1.1. DNA Repair Disorders

1.1.1. Ataxia Teleangiectasia (A-T)

A-T is caused by bi-allelic pathogenic variants in the ATM gene located on chromosome 11q22.3-23.1. ATMencodes a cell cycle checkpoint, ATM kinase, belonging to the phosphoinsitidyl 3-kinase-related protein kinase family, which plays a role in the cell cycle and regulates the functions of multiple proteins, including suppressor proteins p53 and BRCA1, and the checkpoint kinase CHEK2 [7]. ATM is also involved in oxidative stress and mitochondrial metabolism [8].
Patients with A-T present with oculocutaneous telangiectasia, progressive cerebellar ataxia, choreoathetosis and immunodeficiency. Neurological features are usually observed in early childhood when children begin to sit or walk. However, children do not develop in the same manner and the diagnosis of A-T can be delayed to early school years when neurological features and telangiectasia worsen [9]. There are two forms of A-T categorized as classic (typical, early onset) and a mild form classified as atypical (variant, late onset) [9]. Clinically significant immunodeficiency may be associated with a risk of cancers, particularly lymphoid malignancies. Patients with immunodeficiency with a hyper IgM phenotype with hypogammaglobulinemia and patients with IgG2 deficiency showed decreased survival rates when compared to those with normal IgG [10]. Similarly, Suarez et al. reported an increased cancer risk in patients with a profound IgA deficiency [8].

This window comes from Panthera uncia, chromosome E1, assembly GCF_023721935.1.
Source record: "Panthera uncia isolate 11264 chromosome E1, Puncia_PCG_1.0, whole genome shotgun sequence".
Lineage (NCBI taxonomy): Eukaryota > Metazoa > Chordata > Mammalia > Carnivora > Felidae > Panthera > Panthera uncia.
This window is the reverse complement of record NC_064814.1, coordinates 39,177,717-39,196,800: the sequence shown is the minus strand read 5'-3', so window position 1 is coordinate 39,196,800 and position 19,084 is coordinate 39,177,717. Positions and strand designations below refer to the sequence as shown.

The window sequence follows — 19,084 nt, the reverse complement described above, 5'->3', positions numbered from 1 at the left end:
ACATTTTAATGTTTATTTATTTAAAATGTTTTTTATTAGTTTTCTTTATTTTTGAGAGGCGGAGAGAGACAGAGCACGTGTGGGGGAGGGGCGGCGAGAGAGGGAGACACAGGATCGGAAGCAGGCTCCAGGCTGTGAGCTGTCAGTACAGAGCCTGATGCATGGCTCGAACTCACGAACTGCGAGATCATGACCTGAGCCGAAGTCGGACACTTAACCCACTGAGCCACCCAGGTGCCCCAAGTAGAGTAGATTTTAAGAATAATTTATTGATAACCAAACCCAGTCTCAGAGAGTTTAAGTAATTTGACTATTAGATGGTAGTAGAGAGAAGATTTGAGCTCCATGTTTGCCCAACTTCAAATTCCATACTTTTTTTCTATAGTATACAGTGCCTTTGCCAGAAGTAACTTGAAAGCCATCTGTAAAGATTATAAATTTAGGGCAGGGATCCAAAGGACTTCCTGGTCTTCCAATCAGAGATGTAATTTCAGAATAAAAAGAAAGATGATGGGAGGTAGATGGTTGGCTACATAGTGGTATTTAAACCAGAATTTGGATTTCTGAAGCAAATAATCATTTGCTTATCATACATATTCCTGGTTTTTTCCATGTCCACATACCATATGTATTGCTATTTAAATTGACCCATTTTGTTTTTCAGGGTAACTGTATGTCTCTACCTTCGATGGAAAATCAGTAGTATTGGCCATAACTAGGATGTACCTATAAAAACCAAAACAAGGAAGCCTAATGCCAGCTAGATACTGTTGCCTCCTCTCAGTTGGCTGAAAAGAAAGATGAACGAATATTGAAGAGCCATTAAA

The estimated cancer risk is 40% for the most common B-cell type non-Hodgkin lymphoma (NHL), Hodgkin lymphoma (HL), and T-cell ALL [8]. Lymphomas and leukaemias usually occur in individuals with classic A-T under the age of 20. Moreover, solid tumours, such as ovarian and breast cancers, gastric cancers, melanomas, and sarcomas are also described [7]. Marabelli et al. estimated the risk of the development of breast cancer in ATM mutation carriers at 6% by the age of 50 [11].